An argument from a group of insurers and brokers – that construction contractors should not have a duty to inform subcontractors of the existence of a surety bond – has been rejected by the Supreme Court of Canada.
In Valard Construction Ltd. v. Bird Construction Co., released Thursday, Canada’s highest court overturned an Alberta court of Appeal ruling, released in 2016, in favour of Bird, a general contractor on a Suncor oilsands construction project in 2009.
One of Bird’s subcontractors – Langford Electric Ltd. – failed to pay Valard (one of Langford’s subcontractors) in full. Langford had a labour and material payment bond, worth nearly $660,000, written by The Guarantee Company of North America, naming Bird as an obligee.
Essentially, The Guarantee was insuring Bird’s risk that Langford would fail to pay one of its contractors. Valard tried to make a claim on that surety bond but failed to provide notice within 120 days of not being paid, as stipulated by the wording of the bond. Valard did not learn of the bond’s existence until about seven months after the 120-day notice period expired. Valard sued Bird, arguing Bird had an obligation to tell Valard that the bond existed, without being prompted to do so. Bird argued it would have told Valard about the bond if Bird had been asked.
An Alberta Court of Queen’s Bench ruling in favour of Bird was initially upheld on appeal but overturned – in the Feb. 15, 2018 ruling – by the Supreme Court of Canada.
The Surety Association of Canada – who members include a number of brokers, claims professionals and insurers – had intervenor status in favour of Bird. The Surety Association of Canada argued that an obligee should not have a duty to notify claimants about the existence of a payment bond, unless it is asked.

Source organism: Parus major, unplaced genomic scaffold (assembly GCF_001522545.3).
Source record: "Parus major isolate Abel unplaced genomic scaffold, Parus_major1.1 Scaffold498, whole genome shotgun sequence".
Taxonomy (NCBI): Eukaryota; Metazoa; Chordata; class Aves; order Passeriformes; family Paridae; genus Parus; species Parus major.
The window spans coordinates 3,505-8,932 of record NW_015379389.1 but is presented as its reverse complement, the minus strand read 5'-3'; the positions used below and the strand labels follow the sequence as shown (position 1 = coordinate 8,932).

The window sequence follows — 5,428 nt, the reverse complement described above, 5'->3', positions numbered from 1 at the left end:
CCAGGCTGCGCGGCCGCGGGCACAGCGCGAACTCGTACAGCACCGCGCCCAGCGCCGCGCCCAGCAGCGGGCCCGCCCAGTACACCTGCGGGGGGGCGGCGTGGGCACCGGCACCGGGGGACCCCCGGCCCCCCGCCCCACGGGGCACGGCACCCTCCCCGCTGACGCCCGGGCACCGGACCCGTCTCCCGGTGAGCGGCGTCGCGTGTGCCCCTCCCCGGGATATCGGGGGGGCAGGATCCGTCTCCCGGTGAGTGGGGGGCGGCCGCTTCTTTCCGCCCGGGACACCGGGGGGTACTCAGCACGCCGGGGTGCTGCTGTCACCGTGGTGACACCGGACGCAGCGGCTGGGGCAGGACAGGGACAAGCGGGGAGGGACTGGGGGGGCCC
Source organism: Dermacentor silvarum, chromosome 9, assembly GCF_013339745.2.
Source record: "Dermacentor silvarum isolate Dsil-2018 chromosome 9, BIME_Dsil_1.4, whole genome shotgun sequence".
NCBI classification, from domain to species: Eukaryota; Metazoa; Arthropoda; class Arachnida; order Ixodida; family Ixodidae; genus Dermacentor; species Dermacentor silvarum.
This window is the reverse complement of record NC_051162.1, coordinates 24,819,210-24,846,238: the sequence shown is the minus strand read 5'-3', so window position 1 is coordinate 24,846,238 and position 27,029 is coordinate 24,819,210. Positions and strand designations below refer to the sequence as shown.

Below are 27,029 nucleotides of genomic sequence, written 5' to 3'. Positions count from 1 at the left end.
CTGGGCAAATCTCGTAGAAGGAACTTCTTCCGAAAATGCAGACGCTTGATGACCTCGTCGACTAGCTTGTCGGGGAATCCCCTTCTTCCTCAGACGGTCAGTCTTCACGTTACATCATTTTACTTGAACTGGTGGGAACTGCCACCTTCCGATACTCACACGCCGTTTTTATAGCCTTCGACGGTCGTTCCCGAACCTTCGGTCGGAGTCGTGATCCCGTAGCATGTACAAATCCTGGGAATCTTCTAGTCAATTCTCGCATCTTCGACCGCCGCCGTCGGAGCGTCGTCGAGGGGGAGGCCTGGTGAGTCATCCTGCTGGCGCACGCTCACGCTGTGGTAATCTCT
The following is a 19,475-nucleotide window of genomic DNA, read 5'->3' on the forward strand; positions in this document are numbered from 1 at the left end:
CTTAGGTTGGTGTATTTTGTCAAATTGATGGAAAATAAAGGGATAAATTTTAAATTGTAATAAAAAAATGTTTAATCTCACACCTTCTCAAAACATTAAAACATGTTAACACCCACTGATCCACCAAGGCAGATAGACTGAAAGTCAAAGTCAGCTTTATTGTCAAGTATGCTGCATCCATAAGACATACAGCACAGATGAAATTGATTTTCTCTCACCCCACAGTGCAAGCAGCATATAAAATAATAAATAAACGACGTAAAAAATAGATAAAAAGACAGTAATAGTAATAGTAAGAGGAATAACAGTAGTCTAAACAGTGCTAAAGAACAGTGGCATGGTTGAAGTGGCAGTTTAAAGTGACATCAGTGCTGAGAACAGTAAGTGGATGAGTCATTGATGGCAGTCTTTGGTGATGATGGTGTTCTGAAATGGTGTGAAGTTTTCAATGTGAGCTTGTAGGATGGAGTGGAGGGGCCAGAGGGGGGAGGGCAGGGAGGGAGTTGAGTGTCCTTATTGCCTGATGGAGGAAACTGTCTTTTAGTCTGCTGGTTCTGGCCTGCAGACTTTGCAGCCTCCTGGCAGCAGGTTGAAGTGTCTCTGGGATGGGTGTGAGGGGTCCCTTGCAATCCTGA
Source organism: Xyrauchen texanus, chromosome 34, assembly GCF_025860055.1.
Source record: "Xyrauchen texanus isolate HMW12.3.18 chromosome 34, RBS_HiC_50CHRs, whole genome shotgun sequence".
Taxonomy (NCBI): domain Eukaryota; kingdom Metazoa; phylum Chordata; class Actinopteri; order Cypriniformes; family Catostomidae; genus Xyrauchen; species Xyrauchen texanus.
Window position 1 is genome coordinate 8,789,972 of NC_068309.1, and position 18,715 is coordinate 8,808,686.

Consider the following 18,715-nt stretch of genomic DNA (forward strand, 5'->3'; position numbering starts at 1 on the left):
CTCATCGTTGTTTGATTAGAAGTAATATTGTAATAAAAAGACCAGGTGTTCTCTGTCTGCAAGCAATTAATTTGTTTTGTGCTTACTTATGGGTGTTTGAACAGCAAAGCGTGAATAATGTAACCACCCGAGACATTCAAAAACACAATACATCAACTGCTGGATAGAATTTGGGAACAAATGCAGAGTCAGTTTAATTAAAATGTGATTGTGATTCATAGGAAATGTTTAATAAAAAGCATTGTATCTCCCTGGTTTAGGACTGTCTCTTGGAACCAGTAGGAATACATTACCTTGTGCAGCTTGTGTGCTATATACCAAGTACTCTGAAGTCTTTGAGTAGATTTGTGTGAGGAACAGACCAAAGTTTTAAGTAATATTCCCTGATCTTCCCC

A payment bond “in a sense protects subcontractors because it assures that they will be paid,” but claimants do not pay premiums for payment bonds and ultimately the obligee is the “intended beneficiary,” SAC contended.
Making general contractors legally obligated to tell all potential claimants that a payment bond exists could discourage them “from requiring a payment bond on construction projects in order to avoid a potential liability arising from the duty to notify,” lawyers for SAC argued. “A reduction in the use of payment bonds would consequently reduce the possible recoveries by unpaid claimants.
The Supreme Court of Canada had a different take.
“Labour and material payment bonds serve the purpose of protecting owners and general contractors such as Bird from the risk of work stoppages, liens and litigation over payment,” Justice Russell Brown wrote on behalf of the majority. “For that purpose to be properly realized, however, a beneficiary such as Valard must be capable of enforcing the bond by claiming against the surety to recover for unpaid invoices. Put another way, where a beneficiary is unaware of its right to claim under the bond within the notice period, the bond’s trustee is susceptible to the very risks which Bird says the bond was intended to avoid.”
Concurring with Justice Brown were Justices Rosalie Silberman Abella, Michael Moldaver, Malcolm Rowe and Beverly McLachlin (Chief Justice of Canada at the time that Valard’s appeal was heard). Justice Suzanne Côté wrote separate concurring reasons while Justice Andromache Karakatsanis dissented.